I can empathize to a point. I grew up in the MS Delta in a racist and very conservative family. I eventually joined the Navy, and ten years later, when I brought my Asian wife home to meet them for the first time, the first words out of my mother’s mouth (out of my wife’s earshot) were, “I wish you’d married a black girl instead”.
Thing is, I didn’t take offense because I knew that she was sincerely trying to be polite. She was racist against blacks, but (in her point of view) at least she knew and understood blacks, but she didn’t understand Asians.
The very next day I left with my wife, for my grandmother (who was not nearly as circumspect as my mother) had insulted my wife. I didn’t speak to them for the next six months. But we did begin speaking again. I and my wife and children accepted that my family in Mississippi were racist and strongly conservative, and my family there accepted that I had married a nonwhite, was strongly liberal, and (horror of horrors) supported Obama. So we stayed in contact, and tried to never bring up the issue of race.
I’m glad we did, for within the decade that followed, my entire family there had passed away and were buried in the same small cemetery where the rest of my direct family line was buried all the way back to 1870. It wasn’t easy, but I had stayed in contact with them, and gave them the comfort and respect that any parent needs from a child in their final years.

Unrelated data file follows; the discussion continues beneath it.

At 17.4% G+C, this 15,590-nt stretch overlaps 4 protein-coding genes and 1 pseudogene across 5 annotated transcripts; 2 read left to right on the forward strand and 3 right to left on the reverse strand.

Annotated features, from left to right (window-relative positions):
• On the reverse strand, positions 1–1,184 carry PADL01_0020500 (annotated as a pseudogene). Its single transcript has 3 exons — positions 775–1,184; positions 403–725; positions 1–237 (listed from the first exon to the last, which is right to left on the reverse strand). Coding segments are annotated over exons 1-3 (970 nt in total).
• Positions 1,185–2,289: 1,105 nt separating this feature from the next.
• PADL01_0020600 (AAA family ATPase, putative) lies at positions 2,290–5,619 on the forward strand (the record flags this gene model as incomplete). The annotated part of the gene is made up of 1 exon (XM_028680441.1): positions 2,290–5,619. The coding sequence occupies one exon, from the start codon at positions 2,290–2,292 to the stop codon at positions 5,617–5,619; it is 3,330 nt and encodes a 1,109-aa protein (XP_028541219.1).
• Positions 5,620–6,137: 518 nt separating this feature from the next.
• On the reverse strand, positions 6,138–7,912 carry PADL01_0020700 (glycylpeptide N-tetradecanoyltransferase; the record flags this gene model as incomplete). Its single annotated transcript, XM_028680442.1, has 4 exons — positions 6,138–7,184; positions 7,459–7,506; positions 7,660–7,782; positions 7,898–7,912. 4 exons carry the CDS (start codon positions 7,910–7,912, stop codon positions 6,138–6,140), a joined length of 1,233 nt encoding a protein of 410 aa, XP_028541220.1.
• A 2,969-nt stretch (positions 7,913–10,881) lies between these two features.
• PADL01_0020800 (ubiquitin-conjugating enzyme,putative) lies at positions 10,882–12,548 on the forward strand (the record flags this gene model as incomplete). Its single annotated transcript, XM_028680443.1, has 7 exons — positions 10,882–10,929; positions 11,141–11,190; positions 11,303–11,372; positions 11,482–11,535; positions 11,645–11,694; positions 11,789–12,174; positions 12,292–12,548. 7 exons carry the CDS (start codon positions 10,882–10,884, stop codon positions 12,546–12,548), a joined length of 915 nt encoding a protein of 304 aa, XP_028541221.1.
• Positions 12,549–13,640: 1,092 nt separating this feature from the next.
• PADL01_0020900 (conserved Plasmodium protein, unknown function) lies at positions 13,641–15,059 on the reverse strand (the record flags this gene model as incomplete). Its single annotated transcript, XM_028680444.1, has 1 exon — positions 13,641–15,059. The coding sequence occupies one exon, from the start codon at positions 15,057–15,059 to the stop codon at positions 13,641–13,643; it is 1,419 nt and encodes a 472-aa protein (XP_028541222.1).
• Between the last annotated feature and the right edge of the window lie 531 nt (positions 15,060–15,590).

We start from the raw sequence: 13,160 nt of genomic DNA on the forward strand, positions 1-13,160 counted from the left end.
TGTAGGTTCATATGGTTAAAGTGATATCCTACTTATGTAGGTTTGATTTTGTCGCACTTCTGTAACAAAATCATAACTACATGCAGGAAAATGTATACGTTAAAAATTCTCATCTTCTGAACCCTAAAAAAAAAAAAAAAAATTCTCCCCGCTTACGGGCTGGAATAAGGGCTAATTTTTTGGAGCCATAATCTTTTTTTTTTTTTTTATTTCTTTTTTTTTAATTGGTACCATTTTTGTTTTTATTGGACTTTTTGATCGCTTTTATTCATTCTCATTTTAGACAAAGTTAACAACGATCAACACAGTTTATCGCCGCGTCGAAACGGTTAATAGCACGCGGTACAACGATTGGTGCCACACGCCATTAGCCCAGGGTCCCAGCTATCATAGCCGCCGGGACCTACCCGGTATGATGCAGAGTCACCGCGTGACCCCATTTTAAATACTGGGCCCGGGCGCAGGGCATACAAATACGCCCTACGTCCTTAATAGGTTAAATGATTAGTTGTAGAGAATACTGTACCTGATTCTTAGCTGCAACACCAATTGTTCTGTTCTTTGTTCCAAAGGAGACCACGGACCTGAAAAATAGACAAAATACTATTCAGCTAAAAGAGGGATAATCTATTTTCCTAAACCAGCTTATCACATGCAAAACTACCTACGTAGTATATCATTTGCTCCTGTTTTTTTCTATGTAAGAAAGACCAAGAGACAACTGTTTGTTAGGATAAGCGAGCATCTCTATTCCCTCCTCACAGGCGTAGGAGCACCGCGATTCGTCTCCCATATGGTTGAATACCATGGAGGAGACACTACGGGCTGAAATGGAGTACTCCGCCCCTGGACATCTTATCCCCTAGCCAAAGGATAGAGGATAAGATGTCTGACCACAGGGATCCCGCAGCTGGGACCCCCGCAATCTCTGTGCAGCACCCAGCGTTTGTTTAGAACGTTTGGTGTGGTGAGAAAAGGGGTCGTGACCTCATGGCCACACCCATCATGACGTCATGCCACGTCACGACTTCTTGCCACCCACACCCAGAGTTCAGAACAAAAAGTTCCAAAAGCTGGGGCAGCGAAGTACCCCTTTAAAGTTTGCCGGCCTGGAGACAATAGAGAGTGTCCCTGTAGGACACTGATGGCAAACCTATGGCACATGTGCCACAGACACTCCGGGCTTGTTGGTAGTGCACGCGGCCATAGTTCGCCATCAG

I guess what I’m trying to say is that I hope you can realize that the bond between mother and child is (almost always) stronger than division caused by politics or sexual preference. What’s more, if you have children, it’s very important that they see that familial love is stronger than those obstacles…because one day they’ll grow up, and they just might be strongly conservative and disapprove of your lifestyle. If they see that you are able to maintain family ties with your mother despite such obstacles, then they will be much more likely to maintain family ties with you if they face such obstacles as well.